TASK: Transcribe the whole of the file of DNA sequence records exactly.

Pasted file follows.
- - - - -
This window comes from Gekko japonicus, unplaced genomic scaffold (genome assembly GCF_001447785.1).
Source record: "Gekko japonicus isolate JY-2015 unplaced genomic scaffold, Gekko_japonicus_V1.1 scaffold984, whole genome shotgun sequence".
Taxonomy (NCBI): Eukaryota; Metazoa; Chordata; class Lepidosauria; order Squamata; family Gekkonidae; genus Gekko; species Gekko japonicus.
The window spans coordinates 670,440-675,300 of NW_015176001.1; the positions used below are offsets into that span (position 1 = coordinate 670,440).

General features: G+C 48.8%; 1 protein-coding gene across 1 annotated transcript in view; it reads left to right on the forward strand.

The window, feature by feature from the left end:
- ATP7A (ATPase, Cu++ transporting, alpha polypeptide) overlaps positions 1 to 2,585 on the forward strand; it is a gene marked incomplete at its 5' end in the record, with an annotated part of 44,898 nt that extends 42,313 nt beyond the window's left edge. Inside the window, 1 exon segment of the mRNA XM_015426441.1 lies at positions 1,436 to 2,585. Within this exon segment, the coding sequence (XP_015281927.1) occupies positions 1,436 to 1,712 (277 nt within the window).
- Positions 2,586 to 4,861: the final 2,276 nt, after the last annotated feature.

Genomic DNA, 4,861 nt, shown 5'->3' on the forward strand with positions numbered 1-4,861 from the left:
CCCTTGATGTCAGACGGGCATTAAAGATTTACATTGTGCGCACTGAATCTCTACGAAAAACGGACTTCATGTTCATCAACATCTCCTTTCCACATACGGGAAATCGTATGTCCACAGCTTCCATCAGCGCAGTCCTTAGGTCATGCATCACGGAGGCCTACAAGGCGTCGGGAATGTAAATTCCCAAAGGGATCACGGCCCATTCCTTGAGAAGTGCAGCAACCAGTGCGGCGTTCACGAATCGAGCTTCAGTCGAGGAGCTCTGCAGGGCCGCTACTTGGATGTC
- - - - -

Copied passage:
This window comes from Gekko japonicus, unplaced genomic scaffold (genome assembly GCF_001447785.1).
Source record: "Gekko japonicus isolate JY-2015 unplaced genomic scaffold, Gekko_japonicus_V1.1 scaffold984, whole genome shotgun sequence".
Taxonomy (NCBI): Eukaryota; Metazoa; Chordata; class Lepidosauria; order Squamata; family Gekkonidae; genus Gekko; species Gekko japonicus.
The window spans coordinates 670,440-675,300 of NW_015176001.1; the positions used below are offsets into that span (position 1 = coordinate 670,440).

General features: G+C 48.8%; 1 protein-coding gene across 1 annotated transcript in view; it reads left to right on the forward strand.

The window, feature by feature from the left end:
- ATP7A (ATPase, Cu++ transporting, alpha polypeptide) overlaps positions 1 to 2,585 on the forward strand; it is a gene marked incomplete at its 5' end in the record, with an annotated part of 44,898 nt that extends 42,313 nt beyond the window's left edge. Inside the window, 1 exon segment of the mRNA XM_015426441.1 lies at positions 1,436 to 2,585. Within this exon segment, the coding sequence (XP_015281927.1) occupies positions 1,436 to 1,712 (277 nt within the window).
- Positions 2,586 to 4,861: the final 2,276 nt, after the last annotated feature.

Genomic DNA, 4,861 nt, shown 5'->3' on the forward strand with positions numbered 1-4,861 from the left:
CCCTTGATGTCAGACGGGCATTAAAGATTTACATTGTGCGCACTGAATCTCTACGAAAAACGGACTTCATGTTCATCAACATCTCCTTTCCACATACGGGAAATCGTATGTCCACAGCTTCCATCAGCGCAGTCCTTAGGTCATGCATCACGGAGGCCTACAAGGCGTCGGGAATGTAAATTCCCAAAGGGATCACGGCCCATTCCTTGAGAAGTGCAGCAACCAGTGCGGCGTTCACGAATCGAGCTTCAGTCGAGGAGCTCTGCAGGGCCGCTACTTGGATGTC